There is an assumption these days that we should judge a TV show by the volume of tweets it generates. But it is perhaps equally interesting to look at the pattern of tweets and when they were sent because different types of programmes are resulting in very different behaviours.
Take Sunday night's third and final episode in the latest series of Sherlock on BBC1. The headline statistics tell us there were nearly 400,000 tweets in total with a peak of 10,000 tweets per minute. That peak came immediately as the programme finished according to this graph provided by analytics company SecondSync.
Obviously Sherlock was the hottest topic on social media in the UK on Sunday night but clearly a lot of people who were on Twitter on Sunday and who watched Sherlock closed their laptops and put their phones to one side while it was on, giving it the attention it deserved.
A similar pattern can be seen with November's 50th anniversary episode of Doctor Who. There was an additional huge spike of excitement beforehand, followed by the major spike in discussion afterwards but again relative silence during (even if relative silence in both these cases represents a still high level of conversation by normal standards):
Compare this to the pattern generated by a show which has become inextricably linked with the popularity of its 'tweet-a-long' for the thousands who join in, watching the show while sharing their responses and reactions with friends and followers on Twitter throughout. Question Time on BBC1 generates relatively low numbers of tweets, from relatively few tweeters compared to the likes of Sherlock, but it provides a very clear pattern, entirely different to the above. There is little chatter before or after but a sustained, consistent level of activity throughout - what we might expect the pattern of typical 'second screen' activity to look like:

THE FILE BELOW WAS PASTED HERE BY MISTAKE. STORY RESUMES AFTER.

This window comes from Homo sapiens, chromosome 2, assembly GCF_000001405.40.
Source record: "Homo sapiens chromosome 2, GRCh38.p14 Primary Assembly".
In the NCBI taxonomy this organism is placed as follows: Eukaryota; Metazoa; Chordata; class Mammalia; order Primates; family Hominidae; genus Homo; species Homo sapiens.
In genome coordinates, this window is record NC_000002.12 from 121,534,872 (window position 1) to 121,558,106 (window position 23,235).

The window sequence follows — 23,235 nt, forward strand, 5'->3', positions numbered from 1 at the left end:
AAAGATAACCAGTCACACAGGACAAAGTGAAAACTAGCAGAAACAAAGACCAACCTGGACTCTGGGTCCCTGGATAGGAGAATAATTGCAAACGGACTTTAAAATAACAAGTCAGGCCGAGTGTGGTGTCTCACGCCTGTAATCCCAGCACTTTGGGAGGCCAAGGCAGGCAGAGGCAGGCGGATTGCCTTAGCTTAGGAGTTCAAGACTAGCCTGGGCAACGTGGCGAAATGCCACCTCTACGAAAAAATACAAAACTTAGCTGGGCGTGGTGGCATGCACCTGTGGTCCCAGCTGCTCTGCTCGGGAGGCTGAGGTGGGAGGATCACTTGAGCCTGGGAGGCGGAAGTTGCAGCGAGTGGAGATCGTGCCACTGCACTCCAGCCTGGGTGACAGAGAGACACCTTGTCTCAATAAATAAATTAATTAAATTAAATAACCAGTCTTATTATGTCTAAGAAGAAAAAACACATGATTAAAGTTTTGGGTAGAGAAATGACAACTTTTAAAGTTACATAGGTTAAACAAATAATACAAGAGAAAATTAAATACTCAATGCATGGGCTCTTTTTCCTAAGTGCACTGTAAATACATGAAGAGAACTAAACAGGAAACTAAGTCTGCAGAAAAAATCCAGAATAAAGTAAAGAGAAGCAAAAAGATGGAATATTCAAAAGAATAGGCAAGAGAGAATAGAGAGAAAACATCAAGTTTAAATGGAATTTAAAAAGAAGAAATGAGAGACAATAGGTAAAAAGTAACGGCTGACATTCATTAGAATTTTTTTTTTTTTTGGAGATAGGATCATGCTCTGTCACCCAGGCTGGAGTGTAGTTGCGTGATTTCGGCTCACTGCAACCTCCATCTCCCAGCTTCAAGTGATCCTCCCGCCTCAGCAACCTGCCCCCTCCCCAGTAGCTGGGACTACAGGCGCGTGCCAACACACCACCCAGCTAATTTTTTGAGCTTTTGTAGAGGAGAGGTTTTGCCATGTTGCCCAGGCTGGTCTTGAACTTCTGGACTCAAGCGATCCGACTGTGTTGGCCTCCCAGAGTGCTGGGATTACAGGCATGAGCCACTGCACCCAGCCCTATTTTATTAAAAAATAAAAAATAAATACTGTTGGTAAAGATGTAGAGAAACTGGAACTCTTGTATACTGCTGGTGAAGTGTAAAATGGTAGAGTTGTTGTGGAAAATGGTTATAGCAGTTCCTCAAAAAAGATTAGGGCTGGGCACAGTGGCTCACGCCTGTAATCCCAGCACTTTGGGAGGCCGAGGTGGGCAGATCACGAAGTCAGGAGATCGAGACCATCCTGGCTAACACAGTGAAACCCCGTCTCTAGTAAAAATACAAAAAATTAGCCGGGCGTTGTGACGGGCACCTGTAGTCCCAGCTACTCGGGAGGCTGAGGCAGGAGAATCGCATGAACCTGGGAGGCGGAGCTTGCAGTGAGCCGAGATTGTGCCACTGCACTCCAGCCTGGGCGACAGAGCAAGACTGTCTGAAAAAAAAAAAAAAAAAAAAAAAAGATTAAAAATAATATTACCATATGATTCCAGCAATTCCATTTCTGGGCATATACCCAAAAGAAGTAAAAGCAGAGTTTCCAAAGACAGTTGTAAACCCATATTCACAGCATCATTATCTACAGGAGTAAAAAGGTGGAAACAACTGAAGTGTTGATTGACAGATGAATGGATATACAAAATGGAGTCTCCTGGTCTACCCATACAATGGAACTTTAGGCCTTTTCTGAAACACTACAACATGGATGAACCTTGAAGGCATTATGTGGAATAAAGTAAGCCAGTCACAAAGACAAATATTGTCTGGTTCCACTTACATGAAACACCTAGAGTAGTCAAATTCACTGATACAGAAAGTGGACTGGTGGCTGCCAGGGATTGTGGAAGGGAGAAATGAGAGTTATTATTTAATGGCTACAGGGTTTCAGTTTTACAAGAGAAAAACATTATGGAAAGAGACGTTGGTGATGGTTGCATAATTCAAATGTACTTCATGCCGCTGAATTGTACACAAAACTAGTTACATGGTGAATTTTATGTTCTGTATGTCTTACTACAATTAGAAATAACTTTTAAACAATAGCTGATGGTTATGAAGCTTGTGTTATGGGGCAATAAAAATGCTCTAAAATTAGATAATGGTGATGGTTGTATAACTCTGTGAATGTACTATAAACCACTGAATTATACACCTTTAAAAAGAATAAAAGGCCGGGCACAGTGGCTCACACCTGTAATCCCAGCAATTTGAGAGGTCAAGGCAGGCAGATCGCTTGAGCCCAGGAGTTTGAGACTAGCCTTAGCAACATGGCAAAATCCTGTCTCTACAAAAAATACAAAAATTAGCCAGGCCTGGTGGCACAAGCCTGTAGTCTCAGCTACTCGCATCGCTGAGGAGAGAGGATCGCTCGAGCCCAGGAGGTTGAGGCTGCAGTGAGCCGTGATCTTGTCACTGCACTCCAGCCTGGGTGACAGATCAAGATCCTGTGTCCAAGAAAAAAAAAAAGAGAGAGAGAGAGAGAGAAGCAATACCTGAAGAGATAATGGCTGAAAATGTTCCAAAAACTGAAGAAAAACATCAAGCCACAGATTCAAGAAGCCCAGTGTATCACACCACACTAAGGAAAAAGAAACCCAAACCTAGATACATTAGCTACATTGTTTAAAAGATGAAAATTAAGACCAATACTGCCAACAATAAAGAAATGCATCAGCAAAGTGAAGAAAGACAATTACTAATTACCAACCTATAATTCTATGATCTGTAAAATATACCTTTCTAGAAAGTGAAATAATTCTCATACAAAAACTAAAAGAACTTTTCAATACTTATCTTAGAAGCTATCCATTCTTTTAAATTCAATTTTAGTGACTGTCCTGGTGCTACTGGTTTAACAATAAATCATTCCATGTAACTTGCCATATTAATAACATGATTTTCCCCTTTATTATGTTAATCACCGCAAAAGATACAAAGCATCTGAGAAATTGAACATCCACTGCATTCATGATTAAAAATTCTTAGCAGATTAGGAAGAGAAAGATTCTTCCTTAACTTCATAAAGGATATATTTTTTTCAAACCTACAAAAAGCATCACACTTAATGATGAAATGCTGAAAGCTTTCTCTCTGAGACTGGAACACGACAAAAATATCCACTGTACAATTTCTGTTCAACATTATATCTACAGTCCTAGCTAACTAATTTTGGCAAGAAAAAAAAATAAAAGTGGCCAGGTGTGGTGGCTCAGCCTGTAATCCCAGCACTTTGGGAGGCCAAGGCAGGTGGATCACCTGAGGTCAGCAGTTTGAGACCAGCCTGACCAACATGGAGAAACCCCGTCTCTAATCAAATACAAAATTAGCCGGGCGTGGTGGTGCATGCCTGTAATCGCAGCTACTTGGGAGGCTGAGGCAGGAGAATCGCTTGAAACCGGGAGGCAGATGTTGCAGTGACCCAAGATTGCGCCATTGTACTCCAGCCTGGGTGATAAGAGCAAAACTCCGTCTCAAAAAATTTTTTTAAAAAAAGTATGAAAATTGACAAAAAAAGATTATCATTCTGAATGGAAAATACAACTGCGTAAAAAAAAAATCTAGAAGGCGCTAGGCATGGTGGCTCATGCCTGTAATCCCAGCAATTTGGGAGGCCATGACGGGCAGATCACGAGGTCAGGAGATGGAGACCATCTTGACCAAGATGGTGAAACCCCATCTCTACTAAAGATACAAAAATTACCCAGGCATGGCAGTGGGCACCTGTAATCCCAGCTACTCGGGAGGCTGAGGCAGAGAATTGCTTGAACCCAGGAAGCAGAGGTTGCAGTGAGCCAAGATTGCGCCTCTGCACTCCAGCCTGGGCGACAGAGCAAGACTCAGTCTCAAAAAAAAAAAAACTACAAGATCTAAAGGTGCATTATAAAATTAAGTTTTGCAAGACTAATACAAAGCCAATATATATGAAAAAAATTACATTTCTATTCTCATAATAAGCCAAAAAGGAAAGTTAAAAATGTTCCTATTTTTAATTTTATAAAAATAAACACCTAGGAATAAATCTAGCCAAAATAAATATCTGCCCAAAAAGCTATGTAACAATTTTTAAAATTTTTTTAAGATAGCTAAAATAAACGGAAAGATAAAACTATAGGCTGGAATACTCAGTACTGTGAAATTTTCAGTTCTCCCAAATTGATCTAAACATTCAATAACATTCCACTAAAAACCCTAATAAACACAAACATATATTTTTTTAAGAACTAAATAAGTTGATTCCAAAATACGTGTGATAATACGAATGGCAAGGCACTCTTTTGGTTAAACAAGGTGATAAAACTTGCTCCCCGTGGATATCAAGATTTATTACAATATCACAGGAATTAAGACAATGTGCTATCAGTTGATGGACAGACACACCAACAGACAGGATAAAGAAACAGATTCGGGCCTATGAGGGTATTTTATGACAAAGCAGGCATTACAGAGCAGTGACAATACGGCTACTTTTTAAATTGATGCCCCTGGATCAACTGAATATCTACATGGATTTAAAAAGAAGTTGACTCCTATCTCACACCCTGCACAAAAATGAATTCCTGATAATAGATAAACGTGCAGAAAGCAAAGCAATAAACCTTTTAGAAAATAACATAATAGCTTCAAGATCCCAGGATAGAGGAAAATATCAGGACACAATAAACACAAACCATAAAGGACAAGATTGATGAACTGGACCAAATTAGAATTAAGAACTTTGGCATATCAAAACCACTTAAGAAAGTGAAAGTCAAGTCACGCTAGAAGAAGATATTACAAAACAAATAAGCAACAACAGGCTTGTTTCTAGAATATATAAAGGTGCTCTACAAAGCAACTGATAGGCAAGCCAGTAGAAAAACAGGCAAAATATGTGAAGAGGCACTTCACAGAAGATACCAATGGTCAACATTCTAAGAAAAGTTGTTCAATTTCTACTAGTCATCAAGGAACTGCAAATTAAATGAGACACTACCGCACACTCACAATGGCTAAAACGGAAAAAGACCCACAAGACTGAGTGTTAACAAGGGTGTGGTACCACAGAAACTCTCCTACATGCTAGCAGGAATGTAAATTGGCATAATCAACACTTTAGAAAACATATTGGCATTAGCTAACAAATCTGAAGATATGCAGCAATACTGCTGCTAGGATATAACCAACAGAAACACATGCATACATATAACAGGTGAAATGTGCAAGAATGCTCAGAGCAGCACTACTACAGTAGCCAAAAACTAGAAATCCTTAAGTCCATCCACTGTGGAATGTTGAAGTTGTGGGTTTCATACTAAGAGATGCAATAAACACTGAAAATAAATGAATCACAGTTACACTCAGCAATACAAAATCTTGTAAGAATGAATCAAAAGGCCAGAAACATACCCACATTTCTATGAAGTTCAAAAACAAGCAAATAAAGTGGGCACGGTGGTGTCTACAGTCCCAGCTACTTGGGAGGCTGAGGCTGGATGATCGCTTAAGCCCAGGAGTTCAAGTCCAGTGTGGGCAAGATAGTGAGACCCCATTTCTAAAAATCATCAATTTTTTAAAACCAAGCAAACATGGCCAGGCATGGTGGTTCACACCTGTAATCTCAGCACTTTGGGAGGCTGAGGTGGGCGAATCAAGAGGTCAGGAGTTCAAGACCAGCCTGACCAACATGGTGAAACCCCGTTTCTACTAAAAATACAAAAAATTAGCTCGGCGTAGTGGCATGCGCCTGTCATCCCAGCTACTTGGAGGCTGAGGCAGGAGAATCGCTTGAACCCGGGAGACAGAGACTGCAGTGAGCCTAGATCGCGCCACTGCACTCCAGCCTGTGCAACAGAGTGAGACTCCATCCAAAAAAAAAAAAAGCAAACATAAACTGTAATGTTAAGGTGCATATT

The phenomenon of the second screen 'tweet-a-long' is perhaps most closely associated with shows such as X Factor, having given thousands of viewers a reason to tune in to a show they might otherwise avoid. X Factor too creates this mound of tweets during the broadcast, however ITV programmes clearly lose some momentum at regular intervals due to ad breaks, evident on the graph for the X Factor results show:
Some other patterns throw up contrasting insights into the way Twitter shapes and reflects what we watch. While the X Factor results show built to an obvious – understandable - spike towards the end of the broadcast, other shows peak far earlier.
Take the launch of the new series of Celebrity Big Brother on Channel 5 when viewers tuned in to see which questionable 'celebrities' were going into the house and tweeted about it in their thousands. Interest on Twitter hit a peak about 25 minutes into the two hour broadcast, around the time Dappy from pop group N-Dubz was being handcuffed to Daily Mail columnist Liz Jones:
A final pattern found while scouring SecondSync's many charts and graphs relates to a Channel 4 documentary from August 2013 entitled Crazy About One Direction in which fans of One Direction revealed often disturbing levels of obsession with the boy band and its members. The pattern hints at Twitter's ability to recruit viewers.
Although viewing figures for the documentary were low at around 500,000, the longer it went on the more people were tweeting about it. In total around a quarter of its total viewers had tweeted about it. It's easy to imagine therefore that those viewing figures would have been far lower without people being drawn in by the Twitter conversation once the programme was on.
From around 500 tweets per minute at the start of the programme it grew over the course of an hour to around 6,000 tweets per minute - 60 per cent of Sherlock's peak, with just six per cent of Sherlock's audience. What's more, the continued conversation about the programme long after it ended - fuelled in part no doubt by many One Direction fans taking issue with their portrayal - suggests many who had missed the start but were drawn to it by tweets in their timeline, may have started watching it on Channel 4 +1 ("to see what all the fuss is about") and continued tweeting:
The relationship between Twitter and our viewing habits is clearly well-established and broadcasters are all keen to harness the power to recruit and advertise the popularity of their shows.
But it should also be noted - going back briefly to Sherlock and that opening assumption - that the number of people tweeting about Sherlock was still less than two per cent of the total audience who tuned in (perhaps putting Twitter's influence on Crazy About One Direction into even sharper contrast).
The patterns and statistics revealed above may well be the shape of things to come but for now they only tell us how a small, but influential minority of viewers, watch television.